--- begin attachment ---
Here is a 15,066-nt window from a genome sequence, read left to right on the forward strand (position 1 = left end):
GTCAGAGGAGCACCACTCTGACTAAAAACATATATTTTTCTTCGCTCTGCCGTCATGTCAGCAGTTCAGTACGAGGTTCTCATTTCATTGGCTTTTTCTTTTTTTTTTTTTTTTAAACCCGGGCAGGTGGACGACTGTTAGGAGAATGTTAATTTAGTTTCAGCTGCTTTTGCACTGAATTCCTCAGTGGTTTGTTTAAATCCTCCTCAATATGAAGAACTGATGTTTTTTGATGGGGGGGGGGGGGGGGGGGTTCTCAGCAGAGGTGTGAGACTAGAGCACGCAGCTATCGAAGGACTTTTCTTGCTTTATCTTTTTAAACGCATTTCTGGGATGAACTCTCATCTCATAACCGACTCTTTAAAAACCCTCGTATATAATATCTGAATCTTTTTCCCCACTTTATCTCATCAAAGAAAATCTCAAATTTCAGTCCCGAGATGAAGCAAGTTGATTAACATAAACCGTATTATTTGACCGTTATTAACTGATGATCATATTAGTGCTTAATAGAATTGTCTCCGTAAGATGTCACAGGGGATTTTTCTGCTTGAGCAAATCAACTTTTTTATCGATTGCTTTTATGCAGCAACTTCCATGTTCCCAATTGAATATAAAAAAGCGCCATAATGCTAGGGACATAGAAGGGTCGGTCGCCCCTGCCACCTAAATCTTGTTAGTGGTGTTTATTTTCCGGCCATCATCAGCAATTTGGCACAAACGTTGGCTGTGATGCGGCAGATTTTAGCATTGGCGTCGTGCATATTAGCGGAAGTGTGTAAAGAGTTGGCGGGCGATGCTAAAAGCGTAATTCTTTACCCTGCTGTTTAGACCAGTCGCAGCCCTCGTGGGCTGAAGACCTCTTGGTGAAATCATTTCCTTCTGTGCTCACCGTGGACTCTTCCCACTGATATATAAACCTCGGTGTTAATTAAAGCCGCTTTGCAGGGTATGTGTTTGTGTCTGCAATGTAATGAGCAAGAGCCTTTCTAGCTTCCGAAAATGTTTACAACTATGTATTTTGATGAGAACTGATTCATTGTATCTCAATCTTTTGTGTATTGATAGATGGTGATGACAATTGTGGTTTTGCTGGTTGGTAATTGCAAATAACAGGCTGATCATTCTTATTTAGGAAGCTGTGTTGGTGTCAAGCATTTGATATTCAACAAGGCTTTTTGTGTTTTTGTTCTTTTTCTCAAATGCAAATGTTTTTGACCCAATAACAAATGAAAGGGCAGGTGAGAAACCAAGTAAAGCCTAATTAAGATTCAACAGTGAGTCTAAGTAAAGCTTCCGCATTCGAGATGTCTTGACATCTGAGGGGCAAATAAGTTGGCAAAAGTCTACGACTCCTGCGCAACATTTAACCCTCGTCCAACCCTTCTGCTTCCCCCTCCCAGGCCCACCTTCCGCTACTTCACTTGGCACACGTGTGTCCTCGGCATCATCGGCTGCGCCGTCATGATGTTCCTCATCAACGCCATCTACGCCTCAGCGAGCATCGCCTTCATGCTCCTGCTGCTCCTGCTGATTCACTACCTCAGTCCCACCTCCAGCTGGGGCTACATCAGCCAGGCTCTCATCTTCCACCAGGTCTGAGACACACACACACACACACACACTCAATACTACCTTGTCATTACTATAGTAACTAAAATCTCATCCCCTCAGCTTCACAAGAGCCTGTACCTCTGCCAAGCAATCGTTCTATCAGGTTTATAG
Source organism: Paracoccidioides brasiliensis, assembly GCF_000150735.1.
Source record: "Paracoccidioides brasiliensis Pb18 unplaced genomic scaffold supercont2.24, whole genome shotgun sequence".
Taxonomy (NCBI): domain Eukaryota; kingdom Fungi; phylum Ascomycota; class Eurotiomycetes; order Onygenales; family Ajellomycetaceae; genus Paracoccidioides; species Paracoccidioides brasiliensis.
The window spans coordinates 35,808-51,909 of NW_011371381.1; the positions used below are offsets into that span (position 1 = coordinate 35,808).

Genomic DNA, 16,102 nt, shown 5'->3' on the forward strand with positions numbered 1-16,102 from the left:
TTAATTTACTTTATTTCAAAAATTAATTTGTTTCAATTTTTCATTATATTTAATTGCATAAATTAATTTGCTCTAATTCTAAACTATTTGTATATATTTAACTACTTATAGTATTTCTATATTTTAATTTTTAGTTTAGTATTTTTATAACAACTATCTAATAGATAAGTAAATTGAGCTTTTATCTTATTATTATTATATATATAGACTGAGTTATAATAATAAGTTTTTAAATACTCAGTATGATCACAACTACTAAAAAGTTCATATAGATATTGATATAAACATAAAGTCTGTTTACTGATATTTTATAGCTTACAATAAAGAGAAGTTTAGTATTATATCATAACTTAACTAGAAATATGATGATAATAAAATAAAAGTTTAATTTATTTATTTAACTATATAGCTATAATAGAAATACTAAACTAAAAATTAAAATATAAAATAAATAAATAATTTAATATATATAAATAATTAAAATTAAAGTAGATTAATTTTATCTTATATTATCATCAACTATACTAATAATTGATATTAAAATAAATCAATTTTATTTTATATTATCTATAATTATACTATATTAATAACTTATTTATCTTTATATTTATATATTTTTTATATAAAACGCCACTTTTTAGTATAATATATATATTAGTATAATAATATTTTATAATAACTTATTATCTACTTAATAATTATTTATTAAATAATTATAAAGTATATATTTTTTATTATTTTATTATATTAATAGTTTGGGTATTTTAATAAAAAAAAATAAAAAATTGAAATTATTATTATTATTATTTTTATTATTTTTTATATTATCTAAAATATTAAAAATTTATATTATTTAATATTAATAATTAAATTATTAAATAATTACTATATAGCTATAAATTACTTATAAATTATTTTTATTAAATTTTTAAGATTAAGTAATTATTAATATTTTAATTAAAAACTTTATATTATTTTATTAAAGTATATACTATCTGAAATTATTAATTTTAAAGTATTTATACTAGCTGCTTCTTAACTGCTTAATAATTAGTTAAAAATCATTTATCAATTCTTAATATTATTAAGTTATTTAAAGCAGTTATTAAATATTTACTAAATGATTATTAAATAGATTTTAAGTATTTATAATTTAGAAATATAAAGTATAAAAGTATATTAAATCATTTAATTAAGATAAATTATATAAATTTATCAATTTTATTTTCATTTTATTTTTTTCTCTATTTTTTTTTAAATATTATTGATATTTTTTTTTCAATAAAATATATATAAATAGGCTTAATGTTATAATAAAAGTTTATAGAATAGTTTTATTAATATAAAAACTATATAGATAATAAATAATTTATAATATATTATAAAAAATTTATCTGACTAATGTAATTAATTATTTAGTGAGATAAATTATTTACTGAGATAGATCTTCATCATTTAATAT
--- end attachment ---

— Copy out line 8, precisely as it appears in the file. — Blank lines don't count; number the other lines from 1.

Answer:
TTAATTTACTTTATTTCAAAAATTAATTTGTTTCAATTTTTCATTATATTTAATTGCATAAATTAATTTGCTCTAATTCTAAACTATTTGTATATATTTAACTACTTATAGTATTTCTATATTTTAATTTTTAGTTTAGTATTTTTATAACAACTATCTAATAGATAAGTAAATTGAGCTTTTATCTTATTATTATTATATATATAGACTGAGTTATAATAATAAGTTTTTAAATACTCAGTATGATCACAACTACTAAAAAGTTCATATAGATATTGATATAAACATAAAGTCTGTTTACTGATATTTTATAGCTTACAATAAAGAGAAGTTTAGTATTATATCATAACTTAACTAGAAATATGATGATAATAAAATAAAAGTTTAATTTATTTATTTAACTATATAGCTATAATAGAAATACTAAACTAAAAATTAAAATATAAAATAAATAAATAATTTAATATATATAAATAATTAAAATTAAAGTAGATTAATTTTATCTTATATTATCATCAACTATACTAATAATTGATATTAAAATAAATCAATTTTATTTTATATTATCTATAATTATACTATATTAATAACTTATTTATCTTTATATTTATATATTTTTTATATAAAACGCCACTTTTTAGTATAATATATATATTAGTATAATAATATTTTATAATAACTTATTATCTACTTAATAATTATTTATTAAATAATTATAAAGTATATATTTTTTATTATTTTATTATATTAATAGTTTGGGTATTTTAATAAAAAAAAATAAAAAATTGAAATTATTATTATTATTATTTTTATTATTTTTTATATTATCTAAAATATTAAAAATTTATATTATTTAATATTAATAATTAAATTATTAAATAATTACTATATAGCTATAAATTACTTATAAATTATTTTTATTAAATTTTTAAGATTAAGTAATTATTAATATTTTAATTAAAAACTTTATATTATTTTATTAAAGTATATACTATCTGAAATTATTAATTTTAAAGTATTTATACTAGCTGCTTCTTAACTGCTTAATAATTAGTTAAAAATCATTTATCAATTCTTAATATTATTAAGTTATTTAAAGCAGTTATTAAATATTTACTAAATGATTATTAAATAGATTTTAAGTATTTATAATTTAGAAATATAAAGTATAAAAGTATATTAAATCATTTAATTAAGATAAATTATATAAATTTATCAATTTTATTTTCATTTTATTTTTTTCTCTATTTTTTTTTAAATATTATTGATATTTTTTTTTCAATAAAATATATATAAATAGGCTTAATGTTATAATAAAAGTTTATAGAATAGTTTTATTAATATAAAAACTATATAGATAATAAATAATTTATAATATATTATAAAAAATTTATCTGACTAATGTAATTAATTATTTAGTGAGATAAATTATTTACTGAGATAGATCTTCATCATTTAATAT